Thanks for visiting today! Wishing you a delightful day - blessed with kindness and love. If you have any comments or information on this topic, I'd love to hear from you!

For more information from a wise counsel, please check out these links:

Friday, August 19, 2011

Anti-Inflammatory Menu Components

Anti-inflammatory foods are foods which do not promote inflammation in the body. The following list is provided by Wendy Kohatsu, M.D., Director of the Integrative Medicine Fellowship at Santa Rosa Family Medical Residency Clinic in California.  Dr. Kohatsu is interested in the integration of primary care with nutrition, lifestyle changes, mind and body therapies and botanical medicine. She studied under Dr. Andrew Weil, at the University of Arizona in 1999 and has since gone on to receive her professional culinary degree in 2008. Along with her regular private practice she teaches healthy cooking classes at wellness centers and national conferences. She hopes to inspire her patients to not only eat healthier but to use food as medicine. I had the good fortune to have her as my primary care physician for a few years before she left to take her current position. It is interesting to find out that 'anti-inflammatory foods' is a passion of her practice. I did not know this until I found her list online through my research. It is a perfect representation of her healthcare focus.

Dr. Kohatsu describes this list of foods as evidence based principles to promote health, prevent and reduce inflammation in the body and generally be a helpful diet for patients with heart disease, diabetes, and chronic pain illnesses.  The following items are guidelines for a healthy diet.

1) Ensure adequate omega-3 intake.

         Eat two servings (4 ounces each) of fatty fish per week, or supplement with 1
         gram combined EPA + DHA daily.
         Reduce use of omega-6 fats.  Keep the ratio of omega-6 to omega-3 in range of
         2:1 – 4:1.

2) Choose healthy fats. 
        Substitute olive oil for other vegetable oils, trans-fats, or butter in cooking for health
        benefits. (I suggest you consider coconut oil as well. See previous post.) 

3) Increase vegetable and fruit intake (especially vegetables)
        Eat 5 - 9 servings of vegetables and fruit per day - more than
        half should be vegetables.
        Color your diet!  -- deeply-colored fruits and vegetables contain
        higher amounts of protective phytochemicals.
        Use the visual plate method – the biggest portion, half your plate should be vegetables
        (excluding starchy vegetables like potatoes, peas or corn).

4) Choose whole grain carbohydrates and limit the portion sizes to 1/4 of your plate.
        Choose carbs that are whole grain (requires chewing!), and aim for total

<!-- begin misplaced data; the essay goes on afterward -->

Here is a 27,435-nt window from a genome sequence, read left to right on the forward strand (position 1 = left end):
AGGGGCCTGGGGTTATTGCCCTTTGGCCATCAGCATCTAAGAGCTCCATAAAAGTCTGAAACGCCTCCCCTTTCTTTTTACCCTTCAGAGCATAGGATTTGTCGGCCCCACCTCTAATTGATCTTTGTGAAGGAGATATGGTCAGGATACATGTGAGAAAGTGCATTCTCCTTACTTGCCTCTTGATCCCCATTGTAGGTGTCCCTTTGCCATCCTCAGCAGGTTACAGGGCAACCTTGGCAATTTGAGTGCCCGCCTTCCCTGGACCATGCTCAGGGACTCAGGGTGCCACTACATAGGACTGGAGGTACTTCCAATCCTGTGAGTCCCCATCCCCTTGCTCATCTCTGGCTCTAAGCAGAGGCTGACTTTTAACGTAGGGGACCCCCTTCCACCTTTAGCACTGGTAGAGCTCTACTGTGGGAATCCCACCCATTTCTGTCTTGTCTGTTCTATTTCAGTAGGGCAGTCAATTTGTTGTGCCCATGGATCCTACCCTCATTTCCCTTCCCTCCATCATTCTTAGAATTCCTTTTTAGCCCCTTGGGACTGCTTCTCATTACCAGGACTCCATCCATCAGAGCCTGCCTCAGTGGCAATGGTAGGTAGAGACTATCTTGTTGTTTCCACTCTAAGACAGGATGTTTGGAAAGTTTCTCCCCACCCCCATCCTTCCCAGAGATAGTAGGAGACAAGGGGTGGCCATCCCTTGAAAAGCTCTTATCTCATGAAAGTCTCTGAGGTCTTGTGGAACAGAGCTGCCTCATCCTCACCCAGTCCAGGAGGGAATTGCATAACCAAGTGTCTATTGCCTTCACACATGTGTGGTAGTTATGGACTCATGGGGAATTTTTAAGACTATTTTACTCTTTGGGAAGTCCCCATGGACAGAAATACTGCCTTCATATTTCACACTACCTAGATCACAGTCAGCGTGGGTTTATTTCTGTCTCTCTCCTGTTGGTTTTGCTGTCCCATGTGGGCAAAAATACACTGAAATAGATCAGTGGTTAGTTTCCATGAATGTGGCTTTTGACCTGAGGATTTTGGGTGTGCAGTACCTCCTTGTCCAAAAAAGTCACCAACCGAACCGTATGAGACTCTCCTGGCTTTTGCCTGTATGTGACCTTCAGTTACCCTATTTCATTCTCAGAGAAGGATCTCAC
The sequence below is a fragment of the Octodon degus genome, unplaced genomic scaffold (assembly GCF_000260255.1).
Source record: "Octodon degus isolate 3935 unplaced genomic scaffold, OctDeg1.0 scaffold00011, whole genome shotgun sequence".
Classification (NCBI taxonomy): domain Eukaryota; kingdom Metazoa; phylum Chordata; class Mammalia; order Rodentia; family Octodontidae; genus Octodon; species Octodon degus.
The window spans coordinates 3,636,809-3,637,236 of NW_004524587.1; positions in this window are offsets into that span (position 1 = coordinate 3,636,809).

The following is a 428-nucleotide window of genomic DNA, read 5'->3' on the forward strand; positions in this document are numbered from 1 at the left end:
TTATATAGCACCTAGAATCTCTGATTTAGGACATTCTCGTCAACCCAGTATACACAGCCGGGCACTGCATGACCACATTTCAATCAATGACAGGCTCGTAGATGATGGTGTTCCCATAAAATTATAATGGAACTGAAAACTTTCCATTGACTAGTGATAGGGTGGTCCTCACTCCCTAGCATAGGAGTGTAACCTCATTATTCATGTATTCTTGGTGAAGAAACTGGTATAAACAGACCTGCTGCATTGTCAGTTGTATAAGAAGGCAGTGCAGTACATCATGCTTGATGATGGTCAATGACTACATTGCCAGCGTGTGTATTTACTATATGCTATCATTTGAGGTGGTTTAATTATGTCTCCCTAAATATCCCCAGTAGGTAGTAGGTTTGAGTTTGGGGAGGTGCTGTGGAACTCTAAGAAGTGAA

of 25 grams of fiber per day.

5) Incorporate plant-based proteins (legumes) and/or choose lean, natural animal
         sources of protein as the other 1/4 of your plate.

6) Spice it up!   Include garlic, turmeric, rosemary, ginger, and cayenne in your

7) Eat mindfully - use a small salad plate instead of a dinner plate.
         Adopt the Okinawan philosophy of “hara hachi bu” – stopping when nearly 8/10 full
         and paying attention to hunger and satiety signals.
         Regardless of how healthy your food choices are, excess calories from any source
         increase inflammation and obesity.

8) Focus on the whole diet pattern, not just components. Choose foods that are closest
         to their natural form (i.e., less processed).

9) Keep your weight under control.
         It is especially important to prevent and reduce obesity, especially abdominal obesity,
         as obesity itself sets up chronic inflammatory responses in the body.

10) Don’t forget dark chocolate! – 2 ounces of dark (70% cocoa mass or greater)
         chocolate as your treat once a week.

Hope these guidelines along with my other postings about nightshade vegetables and alkaline foods help you to make wise food choices in the days ahead. Thanks for coming by today, and may you be blessed each day. Hope to see you again soon! Please leave your comments or questions.

Tuesday, August 9, 2011

Benefits of Coconut Oil - A Medium Chain Fatty Acid

The benefits of coconut oil as a 'medium chain fatty acid' are being studied in a variety of ways. The vast majority of fats and oils we use (98%), either saturated or unsaturated, come from plants and animals and are comprised of 'long chain fatty acids'(LCFA) or otherwise termed 'long chain triglycerides' (LCT). Coconut oil is predominantly comprised of 'medium chain fatty acids' (MCFA) or 'medium chain triglycerides' (MCT). What's the difference and what, if any, health benefits are there?